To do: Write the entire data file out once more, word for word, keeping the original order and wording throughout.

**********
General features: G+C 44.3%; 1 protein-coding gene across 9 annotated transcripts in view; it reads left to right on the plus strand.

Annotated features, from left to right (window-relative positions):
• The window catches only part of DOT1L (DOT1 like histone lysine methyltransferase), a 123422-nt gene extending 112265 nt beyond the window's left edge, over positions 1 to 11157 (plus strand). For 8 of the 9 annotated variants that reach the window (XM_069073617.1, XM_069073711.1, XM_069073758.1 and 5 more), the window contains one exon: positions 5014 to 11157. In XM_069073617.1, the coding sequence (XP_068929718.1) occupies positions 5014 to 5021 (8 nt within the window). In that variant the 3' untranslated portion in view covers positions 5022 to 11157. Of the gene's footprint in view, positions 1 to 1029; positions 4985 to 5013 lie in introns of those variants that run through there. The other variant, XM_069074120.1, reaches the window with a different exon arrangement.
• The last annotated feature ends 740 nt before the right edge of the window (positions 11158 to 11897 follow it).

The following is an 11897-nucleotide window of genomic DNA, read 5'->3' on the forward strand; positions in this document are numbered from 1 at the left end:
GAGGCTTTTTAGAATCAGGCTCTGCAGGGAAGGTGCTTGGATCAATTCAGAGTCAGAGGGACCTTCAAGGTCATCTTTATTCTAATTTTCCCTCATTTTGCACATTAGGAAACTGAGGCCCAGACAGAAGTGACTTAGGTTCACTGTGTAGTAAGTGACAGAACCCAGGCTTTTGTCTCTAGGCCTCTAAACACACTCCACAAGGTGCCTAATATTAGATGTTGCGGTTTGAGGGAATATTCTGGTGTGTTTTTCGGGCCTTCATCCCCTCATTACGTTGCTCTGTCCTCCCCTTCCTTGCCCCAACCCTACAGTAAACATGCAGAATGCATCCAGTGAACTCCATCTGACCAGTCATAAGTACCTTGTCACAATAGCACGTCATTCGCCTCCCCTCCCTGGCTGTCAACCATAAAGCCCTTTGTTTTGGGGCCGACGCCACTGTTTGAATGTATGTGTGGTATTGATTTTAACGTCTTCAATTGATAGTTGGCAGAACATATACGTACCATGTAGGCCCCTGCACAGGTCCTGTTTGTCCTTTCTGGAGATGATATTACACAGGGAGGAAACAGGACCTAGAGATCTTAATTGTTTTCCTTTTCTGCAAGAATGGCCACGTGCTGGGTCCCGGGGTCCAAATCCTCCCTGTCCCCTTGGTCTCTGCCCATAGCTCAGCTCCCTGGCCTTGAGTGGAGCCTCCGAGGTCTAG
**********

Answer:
General features: G+C 44.3%; 1 protein-coding gene across 9 annotated transcripts in view; it reads left to right on the plus strand.

Annotated features, from left to right (window-relative positions):
• The window catches only part of DOT1L (DOT1 like histone lysine methyltransferase), a 123422-nt gene extending 112265 nt beyond the window's left edge, over positions 1 to 11157 (plus strand). For 8 of the 9 annotated variants that reach the window (XM_069073617.1, XM_069073711.1, XM_069073758.1 and 5 more), the window contains one exon: positions 5014 to 11157. In XM_069073617.1, the coding sequence (XP_068929718.1) occupies positions 5014 to 5021 (8 nt within the window). In that variant the 3' untranslated portion in view covers positions 5022 to 11157. Of the gene's footprint in view, positions 1 to 1029; positions 4985 to 5013 lie in introns of those variants that run through there. The other variant, XM_069074120.1, reaches the window with a different exon arrangement.
• The last annotated feature ends 740 nt before the right edge of the window (positions 11158 to 11897 follow it).

The following is an 11897-nucleotide window of genomic DNA, read 5'->3' on the forward strand; positions in this document are numbered from 1 at the left end:
GAGGCTTTTTAGAATCAGGCTCTGCAGGGAAGGTGCTTGGATCAATTCAGAGTCAGAGGGACCTTCAAGGTCATCTTTATTCTAATTTTCCCTCATTTTGCACATTAGGAAACTGAGGCCCAGACAGAAGTGACTTAGGTTCACTGTGTAGTAAGTGACAGAACCCAGGCTTTTGTCTCTAGGCCTCTAAACACACTCCACAAGGTGCCTAATATTAGATGTTGCGGTTTGAGGGAATATTCTGGTGTGTTTTTCGGGCCTTCATCCCCTCATTACGTTGCTCTGTCCTCCCCTTCCTTGCCCCAACCCTACAGTAAACATGCAGAATGCATCCAGTGAACTCCATCTGACCAGTCATAAGTACCTTGTCACAATAGCACGTCATTCGCCTCCCCTCCCTGGCTGTCAACCATAAAGCCCTTTGTTTTGGGGCCGACGCCACTGTTTGAATGTATGTGTGGTATTGATTTTAACGTCTTCAATTGATAGTTGGCAGAACATATACGTACCATGTAGGCCCCTGCACAGGTCCTGTTTGTCCTTTCTGGAGATGATATTACACAGGGAGGAAACAGGACCTAGAGATCTTAATTGTTTTCCTTTTCTGCAAGAATGGCCACGTGCTGGGTCCCGGGGTCCAAATCCTCCCTGTCCCCTTGGTCTCTGCCCATAGCTCAGCTCCCTGGCCTTGAGTGGAGCCTCCGAGGTCTAG